2016 Harley-Davidson Road King first ride review
You can tell easily that the Harley-Davidson Road King occupies a special position in the company's lineup. That's because, everyone at Harley India seem to beam a little extra when they exclaim, "The Road King is back!" And it is. The bike disappeared from the lineup for over a year and now the Harley-Davidson Road King has returned on sale. And it isn't just a paint job either, this is the Project Rushmorified Road King.
What is Project Rushmore?
Harley-Davidson set out to make all of its bigger bikes better and more user-friendly a couple of years ago. It led to small changes like brighter lights all round. It also led to more comprehensive updates to interface elements like saddlebags. And it led to the introduction of an oil-cooler on the new 1,690cc engine Harley-Davidson called the TwinCam 103. All the changes are here and present on the Road King.
What's new on the bike?
A lot. First the engine. The TwinCam 103 is equipped with an oil-cooler for the Harley-Davidson Touring family of models. These models also get a counterbalancer which costs a couple of horses in output but makes the engines feel smoother at speeds. The fuel injected engine is also now ride-by-wire ('electronic throttle control' in HD speak). The engine is mated to the 6-speed transmission and obviously, a belt final drive, as almost all Harley-Davidsons do.
Long, low, loaded, slammed and sweet, the Harley-Davidson Road King has great road presence and is as comfortable for all-day riding as it looks
The Road King also uses a new handlebar to reduce reach and offer a wider more comfy set of bars. The screen ahead of the bars is removable without tools. At the back, the Road King has the new Rushmore saddlebags which feature a simple lever to open the lids. We have used these earlier on a Street Glide and they're very good to use. The Road King also has a trio of bright headlamps up front and Rushmore has brought brighter lights all round.
Dunlop are the tyre suppliers and they offer a dual compound tyre on the Road King with a hard middle compound matched to a softer edge compound. This is in sync with the Rushmore goal of making the bikes more responsive and quicker in the corners.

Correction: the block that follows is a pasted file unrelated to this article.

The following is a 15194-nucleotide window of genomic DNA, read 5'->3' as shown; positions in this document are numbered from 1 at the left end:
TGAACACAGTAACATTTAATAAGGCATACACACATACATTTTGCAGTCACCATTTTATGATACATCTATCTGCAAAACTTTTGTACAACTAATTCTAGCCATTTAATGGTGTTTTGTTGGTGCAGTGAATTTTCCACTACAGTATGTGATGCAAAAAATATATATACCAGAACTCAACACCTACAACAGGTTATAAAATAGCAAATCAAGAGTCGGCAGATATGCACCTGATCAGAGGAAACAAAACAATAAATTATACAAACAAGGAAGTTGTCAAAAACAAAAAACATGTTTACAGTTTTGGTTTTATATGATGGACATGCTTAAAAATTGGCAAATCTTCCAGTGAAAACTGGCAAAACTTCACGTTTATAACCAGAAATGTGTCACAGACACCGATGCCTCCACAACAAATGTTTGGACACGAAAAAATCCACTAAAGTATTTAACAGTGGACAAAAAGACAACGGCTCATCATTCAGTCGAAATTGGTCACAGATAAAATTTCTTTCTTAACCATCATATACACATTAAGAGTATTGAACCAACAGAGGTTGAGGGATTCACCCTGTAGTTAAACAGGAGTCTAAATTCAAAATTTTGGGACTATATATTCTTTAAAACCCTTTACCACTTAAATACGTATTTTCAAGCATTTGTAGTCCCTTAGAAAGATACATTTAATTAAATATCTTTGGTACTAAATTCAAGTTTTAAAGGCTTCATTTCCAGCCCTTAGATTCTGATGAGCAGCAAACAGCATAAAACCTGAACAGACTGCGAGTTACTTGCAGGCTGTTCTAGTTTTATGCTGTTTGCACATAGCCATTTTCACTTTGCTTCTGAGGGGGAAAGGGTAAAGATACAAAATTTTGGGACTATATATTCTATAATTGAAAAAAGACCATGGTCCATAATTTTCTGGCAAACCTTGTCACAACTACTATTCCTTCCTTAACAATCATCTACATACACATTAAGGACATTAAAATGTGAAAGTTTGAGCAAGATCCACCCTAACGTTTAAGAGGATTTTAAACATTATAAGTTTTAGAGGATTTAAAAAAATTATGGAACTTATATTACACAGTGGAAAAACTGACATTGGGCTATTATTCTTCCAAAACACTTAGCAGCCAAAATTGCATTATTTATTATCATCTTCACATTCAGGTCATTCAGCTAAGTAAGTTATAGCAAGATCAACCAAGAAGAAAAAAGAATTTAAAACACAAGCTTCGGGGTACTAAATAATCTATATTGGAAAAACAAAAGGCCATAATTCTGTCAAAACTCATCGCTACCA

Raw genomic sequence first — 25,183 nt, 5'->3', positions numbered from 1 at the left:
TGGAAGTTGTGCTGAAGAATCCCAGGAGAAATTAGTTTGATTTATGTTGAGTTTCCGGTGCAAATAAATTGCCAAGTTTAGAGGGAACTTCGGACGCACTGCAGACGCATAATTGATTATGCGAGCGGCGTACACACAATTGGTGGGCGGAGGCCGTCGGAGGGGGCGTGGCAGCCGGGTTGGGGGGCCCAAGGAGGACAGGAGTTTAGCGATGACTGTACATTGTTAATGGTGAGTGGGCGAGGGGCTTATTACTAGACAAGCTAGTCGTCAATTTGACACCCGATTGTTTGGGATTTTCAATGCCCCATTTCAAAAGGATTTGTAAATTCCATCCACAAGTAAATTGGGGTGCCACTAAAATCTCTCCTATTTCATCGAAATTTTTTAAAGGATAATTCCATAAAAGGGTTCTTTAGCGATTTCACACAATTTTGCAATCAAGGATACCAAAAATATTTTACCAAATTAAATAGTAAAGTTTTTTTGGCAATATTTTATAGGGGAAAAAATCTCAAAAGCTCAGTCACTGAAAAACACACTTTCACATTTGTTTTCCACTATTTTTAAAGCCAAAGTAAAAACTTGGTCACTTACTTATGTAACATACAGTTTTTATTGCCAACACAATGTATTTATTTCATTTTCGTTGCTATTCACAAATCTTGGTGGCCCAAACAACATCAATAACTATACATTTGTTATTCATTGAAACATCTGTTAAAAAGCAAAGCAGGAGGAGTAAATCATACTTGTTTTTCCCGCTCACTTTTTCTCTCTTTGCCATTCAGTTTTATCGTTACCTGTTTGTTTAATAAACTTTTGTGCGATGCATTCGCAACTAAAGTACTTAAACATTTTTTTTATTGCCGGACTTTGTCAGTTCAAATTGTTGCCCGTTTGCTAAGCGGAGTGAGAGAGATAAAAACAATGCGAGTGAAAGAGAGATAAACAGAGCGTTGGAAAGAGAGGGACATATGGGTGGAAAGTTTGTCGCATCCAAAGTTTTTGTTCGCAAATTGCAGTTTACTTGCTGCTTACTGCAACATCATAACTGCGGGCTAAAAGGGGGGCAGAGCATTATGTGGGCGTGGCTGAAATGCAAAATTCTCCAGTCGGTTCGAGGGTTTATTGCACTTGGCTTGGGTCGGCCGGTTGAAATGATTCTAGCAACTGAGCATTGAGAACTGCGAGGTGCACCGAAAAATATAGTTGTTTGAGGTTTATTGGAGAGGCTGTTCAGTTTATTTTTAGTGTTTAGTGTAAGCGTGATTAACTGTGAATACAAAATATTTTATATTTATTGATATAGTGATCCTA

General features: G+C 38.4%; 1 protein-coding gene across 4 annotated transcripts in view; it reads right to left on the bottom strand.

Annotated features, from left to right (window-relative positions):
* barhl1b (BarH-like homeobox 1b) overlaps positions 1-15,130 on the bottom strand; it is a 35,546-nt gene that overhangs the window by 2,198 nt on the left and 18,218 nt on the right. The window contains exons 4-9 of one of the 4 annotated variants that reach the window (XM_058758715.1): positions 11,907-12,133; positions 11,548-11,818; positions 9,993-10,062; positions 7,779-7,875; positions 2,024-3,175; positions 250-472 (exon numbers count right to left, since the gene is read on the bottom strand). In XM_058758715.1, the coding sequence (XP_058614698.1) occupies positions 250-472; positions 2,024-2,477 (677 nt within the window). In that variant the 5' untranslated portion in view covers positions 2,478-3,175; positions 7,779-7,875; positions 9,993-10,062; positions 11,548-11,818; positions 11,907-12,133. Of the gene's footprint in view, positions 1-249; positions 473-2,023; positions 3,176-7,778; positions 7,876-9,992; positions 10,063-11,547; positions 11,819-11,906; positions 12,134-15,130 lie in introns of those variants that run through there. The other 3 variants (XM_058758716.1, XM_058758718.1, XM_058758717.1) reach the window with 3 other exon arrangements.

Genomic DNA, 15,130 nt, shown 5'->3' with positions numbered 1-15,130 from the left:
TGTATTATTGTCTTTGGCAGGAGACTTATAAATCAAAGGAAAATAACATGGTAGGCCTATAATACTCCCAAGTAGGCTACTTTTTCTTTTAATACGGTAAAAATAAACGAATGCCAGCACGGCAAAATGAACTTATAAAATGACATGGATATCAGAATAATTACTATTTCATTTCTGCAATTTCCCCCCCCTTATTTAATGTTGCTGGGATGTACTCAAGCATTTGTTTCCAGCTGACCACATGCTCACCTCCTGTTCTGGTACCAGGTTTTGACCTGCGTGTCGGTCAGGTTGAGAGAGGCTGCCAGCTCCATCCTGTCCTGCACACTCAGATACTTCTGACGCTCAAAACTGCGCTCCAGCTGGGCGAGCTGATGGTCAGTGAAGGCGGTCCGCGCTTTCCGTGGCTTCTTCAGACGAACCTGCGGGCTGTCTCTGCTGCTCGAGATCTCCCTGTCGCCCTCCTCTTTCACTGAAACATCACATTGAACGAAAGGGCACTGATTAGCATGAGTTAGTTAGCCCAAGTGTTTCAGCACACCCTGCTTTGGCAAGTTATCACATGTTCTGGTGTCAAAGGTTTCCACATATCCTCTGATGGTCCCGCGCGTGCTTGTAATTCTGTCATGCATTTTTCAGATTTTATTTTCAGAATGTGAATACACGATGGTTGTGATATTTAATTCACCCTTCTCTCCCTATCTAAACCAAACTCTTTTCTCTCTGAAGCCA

On the chassis front, the Road King boasts 43mm forks set wider for greater strength and stiffness. At the back, the twin shocks are air adjustable - you can use a valve to add or release air to stiffen or soften the setup to accommodate a heavier or lighter road respectively.
How is it to ride?
Terrific! The Road King looked absolutely gorgeous in this metallic blue shade which sets off the impeccable chrome on the engine perfectly. The typical barrel key is used to unlock the handlebar and saddlebags only. Turning the big chrome knob on the tank top to IGN and thumbing the starter brings the engine to throbby-rumbly life. The gear changes clunk into place but I found the transmission much more positive and assured than I remember from previous Touring models.
The new Harley-Davidson Road King's TwinCam 103 engine uses oil cooling on the Touring family models, adds a counterbalancer and ride-by-wire
Performance is very smooth. The engine thrums along happily at speed and I found the Road King very easy to ride from 30 to 140kmph in top gear. As with all Harleys, fast progress is usually about rolling on the gas rather than stomping through gear changes.
Having ridden about six hours in all, I found the seat very comfortable and I've no aches or pains to complain of. The new bars are a good move to. My bike's bars were setup a bit too tall for me, but rotating them back and down would produce an effortless position.
The 2016 Harley-Davison Road King has many refinements and updates include fatter 43mm forks and air-adjustable rear shocks
The Rushmore bikes all show a liquid suppleness that works wonderfully on good and moderate roads. The Road King is effortless. However, the new setup has made these bikes worse when it comes to dealing with sharp-edged bumps. The Road King thwanks hard through these and it's a wince-inducing sound. However, a Rushmore Street Glide I tortured through some really, really bad roads a couple of years go also made these noises but shrugged it off producing no harm despite an extended run.
I did have a brand-new bike and the brakes were yet to be bedded in but I liked the way they felt. I would have enjoyed a little more initial bite but I cannot complain - whenever I needed to shed speed in a rush, they proved utterly trustworthy.
The Harley-Davison Road King barrel key can be used to lock the handlebars on the 2016 model and the lovely chrome boss is a great sight as you cruise the highways
The Harley-Davidson Road King looks stunning but that isn't the main reason to buy it. I suspect that it manages to sit exactly at the cusp of the nostalgic all-chrome Harley and the highway-going Touring-family model. I really enjoyed the fact that it does both of those things so well. The Road King is not cheap, though. Harley India's website lists prices starting at Rs 25 lakh ex-Delhi. For the money, you get a very smooth, very impressive Harley-Davidson that'll be easy to ride about town and effortless down the highway.
Images by Shubhabrata Marmar
More from OVERDRIVE on the latest unveils of Harley-Davidson
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